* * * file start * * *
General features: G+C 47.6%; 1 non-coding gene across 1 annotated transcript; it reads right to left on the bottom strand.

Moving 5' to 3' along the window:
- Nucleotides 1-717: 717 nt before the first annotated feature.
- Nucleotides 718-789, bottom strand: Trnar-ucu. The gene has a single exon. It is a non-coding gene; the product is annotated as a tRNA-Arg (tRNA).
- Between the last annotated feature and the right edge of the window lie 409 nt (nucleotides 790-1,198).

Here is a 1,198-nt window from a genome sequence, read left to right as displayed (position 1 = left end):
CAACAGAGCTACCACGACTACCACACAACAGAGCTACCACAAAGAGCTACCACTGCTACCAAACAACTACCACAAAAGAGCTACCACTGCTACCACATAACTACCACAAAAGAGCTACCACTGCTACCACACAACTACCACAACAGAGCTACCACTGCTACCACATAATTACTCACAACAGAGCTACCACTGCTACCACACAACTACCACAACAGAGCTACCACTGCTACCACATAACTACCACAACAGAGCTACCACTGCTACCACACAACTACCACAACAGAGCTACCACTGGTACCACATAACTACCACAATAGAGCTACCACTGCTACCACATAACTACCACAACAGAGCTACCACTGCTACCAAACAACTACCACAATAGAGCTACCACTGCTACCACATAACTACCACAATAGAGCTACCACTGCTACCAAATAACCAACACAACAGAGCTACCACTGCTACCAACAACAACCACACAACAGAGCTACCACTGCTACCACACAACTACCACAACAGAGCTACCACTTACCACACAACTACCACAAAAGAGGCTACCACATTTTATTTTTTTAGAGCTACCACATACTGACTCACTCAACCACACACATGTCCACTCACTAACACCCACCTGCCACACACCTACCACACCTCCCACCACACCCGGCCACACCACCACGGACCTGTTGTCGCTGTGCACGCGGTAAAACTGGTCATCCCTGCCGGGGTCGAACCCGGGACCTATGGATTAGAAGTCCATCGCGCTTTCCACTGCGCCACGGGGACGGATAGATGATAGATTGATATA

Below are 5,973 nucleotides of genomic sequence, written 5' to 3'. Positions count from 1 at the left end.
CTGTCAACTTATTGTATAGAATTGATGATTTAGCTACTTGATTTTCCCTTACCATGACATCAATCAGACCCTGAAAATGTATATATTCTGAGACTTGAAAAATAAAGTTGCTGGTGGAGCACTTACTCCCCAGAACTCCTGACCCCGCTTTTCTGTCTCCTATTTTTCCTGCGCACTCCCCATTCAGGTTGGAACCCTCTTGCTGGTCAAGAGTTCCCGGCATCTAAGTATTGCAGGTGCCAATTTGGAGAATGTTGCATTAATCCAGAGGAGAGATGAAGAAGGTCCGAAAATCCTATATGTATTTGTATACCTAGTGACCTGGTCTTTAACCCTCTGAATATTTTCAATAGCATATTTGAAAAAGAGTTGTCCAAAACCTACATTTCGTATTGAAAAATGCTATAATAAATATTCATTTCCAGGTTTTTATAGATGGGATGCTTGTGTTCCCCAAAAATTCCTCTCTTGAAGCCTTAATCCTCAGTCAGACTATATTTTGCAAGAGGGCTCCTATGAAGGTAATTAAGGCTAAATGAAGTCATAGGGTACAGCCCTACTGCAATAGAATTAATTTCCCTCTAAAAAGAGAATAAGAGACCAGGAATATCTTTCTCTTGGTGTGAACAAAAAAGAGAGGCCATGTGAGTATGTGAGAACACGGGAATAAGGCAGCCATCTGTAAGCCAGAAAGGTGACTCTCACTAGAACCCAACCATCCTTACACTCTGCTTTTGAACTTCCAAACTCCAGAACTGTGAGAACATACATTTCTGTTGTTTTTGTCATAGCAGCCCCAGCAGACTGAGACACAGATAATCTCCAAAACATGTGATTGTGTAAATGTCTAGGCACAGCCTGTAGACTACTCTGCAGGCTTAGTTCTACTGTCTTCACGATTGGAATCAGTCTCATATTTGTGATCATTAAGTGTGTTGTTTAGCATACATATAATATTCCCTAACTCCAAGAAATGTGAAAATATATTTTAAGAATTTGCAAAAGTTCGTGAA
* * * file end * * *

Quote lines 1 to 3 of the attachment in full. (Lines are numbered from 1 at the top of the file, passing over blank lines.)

General features: G+C 47.6%; 1 non-coding gene across 1 annotated transcript; it reads right to left on the bottom strand.

Moving 5' to 3' along the window:
- Nucleotides 1-717: 717 nt before the first annotated feature.